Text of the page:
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Removing the same screw I removed last time to get the thread size and pitch via pitch gauge I see maybe 7 mm.
 
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after a couple of small projects I will remove the screw, then I am committed to solving this problem. Thanks for any and all info
 
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I would drill/tap it for "a size larger" whatever thread you choose - metric, SAE, British, whatever...doesn't matter as long as it's a good seal. I'd probably just look at whatever appropriate screw/bolt I had around and drill tap for that. Helicoil is better, of course, but even if a HC will fit, it's not really necessary for this application. "Snug" as far as tightening the screw/fibre gasket is all that's required.
 

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Just remember at the end of the hole is the damper unit, If you were to drill on location and to far you might alter the compression damping ?.
 
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Just remember at the end of the hole is the damper unit, If you were to drill on location and to far you might alter the compression damping ?.
The damper unit is a solid at the point of contact if the drain bolt was too long, the cavity starts above, BSA used drain bolts with an extension which engaged a slot in their damper body to stop it spinning on tightening or loosening the bottom damper body retaining bolt. I have added the same slot to Norton damper bodies and used a pin up the drain hole when tightening the bottom bolt.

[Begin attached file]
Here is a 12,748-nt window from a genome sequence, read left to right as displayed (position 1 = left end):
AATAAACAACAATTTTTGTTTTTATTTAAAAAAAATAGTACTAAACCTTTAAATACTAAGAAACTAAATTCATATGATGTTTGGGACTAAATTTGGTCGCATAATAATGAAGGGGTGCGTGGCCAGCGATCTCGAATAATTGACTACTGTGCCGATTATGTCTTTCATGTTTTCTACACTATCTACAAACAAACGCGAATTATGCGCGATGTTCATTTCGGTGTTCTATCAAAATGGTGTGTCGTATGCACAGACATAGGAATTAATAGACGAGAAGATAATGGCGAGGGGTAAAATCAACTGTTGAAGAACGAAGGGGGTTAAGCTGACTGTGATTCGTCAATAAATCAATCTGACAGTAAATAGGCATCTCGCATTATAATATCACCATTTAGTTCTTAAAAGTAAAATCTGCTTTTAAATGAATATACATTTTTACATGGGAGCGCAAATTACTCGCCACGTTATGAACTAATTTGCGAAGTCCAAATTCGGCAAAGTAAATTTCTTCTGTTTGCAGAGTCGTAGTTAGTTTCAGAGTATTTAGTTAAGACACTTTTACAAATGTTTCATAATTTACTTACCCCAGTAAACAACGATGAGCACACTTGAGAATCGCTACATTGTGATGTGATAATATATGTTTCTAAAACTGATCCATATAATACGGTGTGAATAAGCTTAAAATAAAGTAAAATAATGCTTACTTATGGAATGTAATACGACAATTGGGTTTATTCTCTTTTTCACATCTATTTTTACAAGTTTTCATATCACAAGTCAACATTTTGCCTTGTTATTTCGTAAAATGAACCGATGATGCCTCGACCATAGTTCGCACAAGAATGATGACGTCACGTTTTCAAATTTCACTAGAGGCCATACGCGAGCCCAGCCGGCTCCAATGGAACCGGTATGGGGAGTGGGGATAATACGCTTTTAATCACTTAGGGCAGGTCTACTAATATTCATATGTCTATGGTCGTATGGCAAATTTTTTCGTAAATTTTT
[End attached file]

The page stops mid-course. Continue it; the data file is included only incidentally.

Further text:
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Anybody with a spare fork slider, can you measure the depth of the hole? I know the screw is very short. Right now the screw is in place and holding oil but barely. I will leave it in until more info comes in.
As it happens, I have both my Mk III lower sliders in my solvent cleaning tank at the moment. To those who say simply tap it out to 5/16", no can do. The counter-bore for the screw head is only .375". You would have no room for the screw head to seal. No big deal IF you have a Bridgeport mill.
I counted 6 threads on the "short" side of the tapped hole in my Mk III sliders. The "non caliper" side slider is the same part number for all disc brake front ends. They use the "oval" sliders, rather than the round sliders in the earlier drum brake units. I'm currently trying to figure out how to remove one of the drain plugs. Current plan is to drill a pilot hole, heat the slider and remove the plug with an EZ Out. If that fails, drill out the plug and install a HeliCoil. In the past, I've often had to shorten a HeliCoil, due to depth restrictions in a tapped hole. Shortening a HeliCoil is no big deal. Determine the max number of threads and cut the HeliCoil to match.
I'm considering replacing the stock plugs with 1/4" UNC stainless steel SHCS [socket head cap screws, aka Allen heads] Probably won't be able to do that, if I have to install a HeliCoil. I apply NeverSeize on any fastener going into aluminum.